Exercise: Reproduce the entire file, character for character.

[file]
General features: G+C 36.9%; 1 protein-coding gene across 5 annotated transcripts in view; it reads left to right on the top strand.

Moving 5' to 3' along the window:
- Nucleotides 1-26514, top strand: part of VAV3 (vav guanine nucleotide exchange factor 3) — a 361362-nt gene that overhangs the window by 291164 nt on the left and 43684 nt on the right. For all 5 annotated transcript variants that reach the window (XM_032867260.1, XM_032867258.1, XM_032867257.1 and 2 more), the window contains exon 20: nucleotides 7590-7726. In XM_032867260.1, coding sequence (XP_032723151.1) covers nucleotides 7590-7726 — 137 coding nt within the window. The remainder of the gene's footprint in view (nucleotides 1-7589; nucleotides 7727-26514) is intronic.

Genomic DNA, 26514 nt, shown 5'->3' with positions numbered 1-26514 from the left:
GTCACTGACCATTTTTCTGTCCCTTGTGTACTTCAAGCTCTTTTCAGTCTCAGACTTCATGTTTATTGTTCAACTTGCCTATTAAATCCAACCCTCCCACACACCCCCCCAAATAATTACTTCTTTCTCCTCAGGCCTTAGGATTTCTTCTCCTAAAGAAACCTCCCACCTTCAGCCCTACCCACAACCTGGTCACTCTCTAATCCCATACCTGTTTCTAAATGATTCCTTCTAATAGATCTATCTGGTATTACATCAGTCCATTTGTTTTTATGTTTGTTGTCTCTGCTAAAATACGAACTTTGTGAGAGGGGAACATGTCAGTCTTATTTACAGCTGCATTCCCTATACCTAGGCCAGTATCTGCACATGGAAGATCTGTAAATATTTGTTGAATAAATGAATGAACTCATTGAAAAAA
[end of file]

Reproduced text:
General features: G+C 36.9%; 1 protein-coding gene across 5 annotated transcripts in view; it reads left to right on the top strand.

Moving 5' to 3' along the window:
- Nucleotides 1-26514, top strand: part of VAV3 (vav guanine nucleotide exchange factor 3) — a 361362-nt gene that overhangs the window by 291164 nt on the left and 43684 nt on the right. For all 5 annotated transcript variants that reach the window (XM_032867260.1, XM_032867258.1, XM_032867257.1 and 2 more), the window contains exon 20: nucleotides 7590-7726. In XM_032867260.1, coding sequence (XP_032723151.1) covers nucleotides 7590-7726 — 137 coding nt within the window. The remainder of the gene's footprint in view (nucleotides 1-7589; nucleotides 7727-26514) is intronic.

Genomic DNA, 26514 nt, shown 5'->3' with positions numbered 1-26514 from the left:
GTCACTGACCATTTTTCTGTCCCTTGTGTACTTCAAGCTCTTTTCAGTCTCAGACTTCATGTTTATTGTTCAACTTGCCTATTAAATCCAACCCTCCCACACACCCCCCCAAATAATTACTTCTTTCTCCTCAGGCCTTAGGATTTCTTCTCCTAAAGAAACCTCCCACCTTCAGCCCTACCCACAACCTGGTCACTCTCTAATCCCATACCTGTTTCTAAATGATTCCTTCTAATAGATCTATCTGGTATTACATCAGTCCATTTGTTTTTATGTTTGTTGTCTCTGCTAAAATACGAACTTTGTGAGAGGGGAACATGTCAGTCTTATTTACAGCTGCATTCCCTATACCTAGGCCAGTATCTGCACATGGAAGATCTGTAAATATTTGTTGAATAAATGAATGAACTCATTGAAAAAA